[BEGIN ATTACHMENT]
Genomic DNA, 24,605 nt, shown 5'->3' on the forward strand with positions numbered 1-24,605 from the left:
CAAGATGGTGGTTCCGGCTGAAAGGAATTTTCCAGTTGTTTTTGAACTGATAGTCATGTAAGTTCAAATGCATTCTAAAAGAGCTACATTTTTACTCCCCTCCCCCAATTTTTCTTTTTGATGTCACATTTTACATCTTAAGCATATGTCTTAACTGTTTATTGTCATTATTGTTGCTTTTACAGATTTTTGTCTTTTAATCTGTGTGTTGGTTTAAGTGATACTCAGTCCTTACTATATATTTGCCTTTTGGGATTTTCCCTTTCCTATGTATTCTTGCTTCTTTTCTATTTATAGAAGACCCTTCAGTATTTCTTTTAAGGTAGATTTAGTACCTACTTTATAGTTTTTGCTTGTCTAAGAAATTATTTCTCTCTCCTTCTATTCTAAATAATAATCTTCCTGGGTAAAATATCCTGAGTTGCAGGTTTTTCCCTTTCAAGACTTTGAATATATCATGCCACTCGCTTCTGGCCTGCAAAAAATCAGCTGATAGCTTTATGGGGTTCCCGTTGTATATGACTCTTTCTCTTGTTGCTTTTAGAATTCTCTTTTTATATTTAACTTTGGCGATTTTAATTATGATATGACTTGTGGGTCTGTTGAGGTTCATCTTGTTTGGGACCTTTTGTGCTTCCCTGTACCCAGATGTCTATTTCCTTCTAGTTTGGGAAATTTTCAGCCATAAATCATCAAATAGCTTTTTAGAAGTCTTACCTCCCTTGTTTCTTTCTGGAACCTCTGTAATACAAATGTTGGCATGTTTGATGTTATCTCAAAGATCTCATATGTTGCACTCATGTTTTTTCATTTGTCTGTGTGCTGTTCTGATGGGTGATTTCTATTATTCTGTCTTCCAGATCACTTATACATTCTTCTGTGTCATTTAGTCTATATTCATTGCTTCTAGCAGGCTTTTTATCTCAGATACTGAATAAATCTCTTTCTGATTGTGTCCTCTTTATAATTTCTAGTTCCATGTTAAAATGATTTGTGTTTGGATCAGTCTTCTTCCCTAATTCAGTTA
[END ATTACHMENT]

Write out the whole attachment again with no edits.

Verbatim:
Genomic DNA, 24,605 nt, shown 5'->3' on the forward strand with positions numbered 1-24,605 from the left:
CAAGATGGTGGTTCCGGCTGAAAGGAATTTTCCAGTTGTTTTTGAACTGATAGTCATGTAAGTTCAAATGCATTCTAAAAGAGCTACATTTTTACTCCCCTCCCCCAATTTTTCTTTTTGATGTCACATTTTACATCTTAAGCATATGTCTTAACTGTTTATTGTCATTATTGTTGCTTTTACAGATTTTTGTCTTTTAATCTGTGTGTTGGTTTAAGTGATACTCAGTCCTTACTATATATTTGCCTTTTGGGATTTTCCCTTTCCTATGTATTCTTGCTTCTTTTCTATTTATAGAAGACCCTTCAGTATTTCTTTTAAGGTAGATTTAGTACCTACTTTATAGTTTTTGCTTGTCTAAGAAATTATTTCTCTCTCCTTCTATTCTAAATAATAATCTTCCTGGGTAAAATATCCTGAGTTGCAGGTTTTTCCCTTTCAAGACTTTGAATATATCATGCCACTCGCTTCTGGCCTGCAAAAAATCAGCTGATAGCTTTATGGGGTTCCCGTTGTATATGACTCTTTCTCTTGTTGCTTTTAGAATTCTCTTTTTATATTTAACTTTGGCGATTTTAATTATGATATGACTTGTGGGTCTGTTGAGGTTCATCTTGTTTGGGACCTTTTGTGCTTCCCTGTACCCAGATGTCTATTTCCTTCTAGTTTGGGAAATTTTCAGCCATAAATCATCAAATAGCTTTTTAGAAGTCTTACCTCCCTTGTTTCTTTCTGGAACCTCTGTAATACAAATGTTGGCATGTTTGATGTTATCTCAAAGATCTCATATGTTGCACTCATGTTTTTTCATTTGTCTGTGTGCTGTTCTGATGGGTGATTTCTATTATTCTGTCTTCCAGATCACTTATACATTCTTCTGTGTCATTTAGTCTATATTCATTGCTTCTAGCAGGCTTTTTATCTCAGATACTGAATAAATCTCTTTCTGATTGTGTCCTCTTTATAATTTCTAGTTCCATGTTAAAATGATTTGTGTTTGGATCAGTCTTCTTCCCTAATTCAGTTA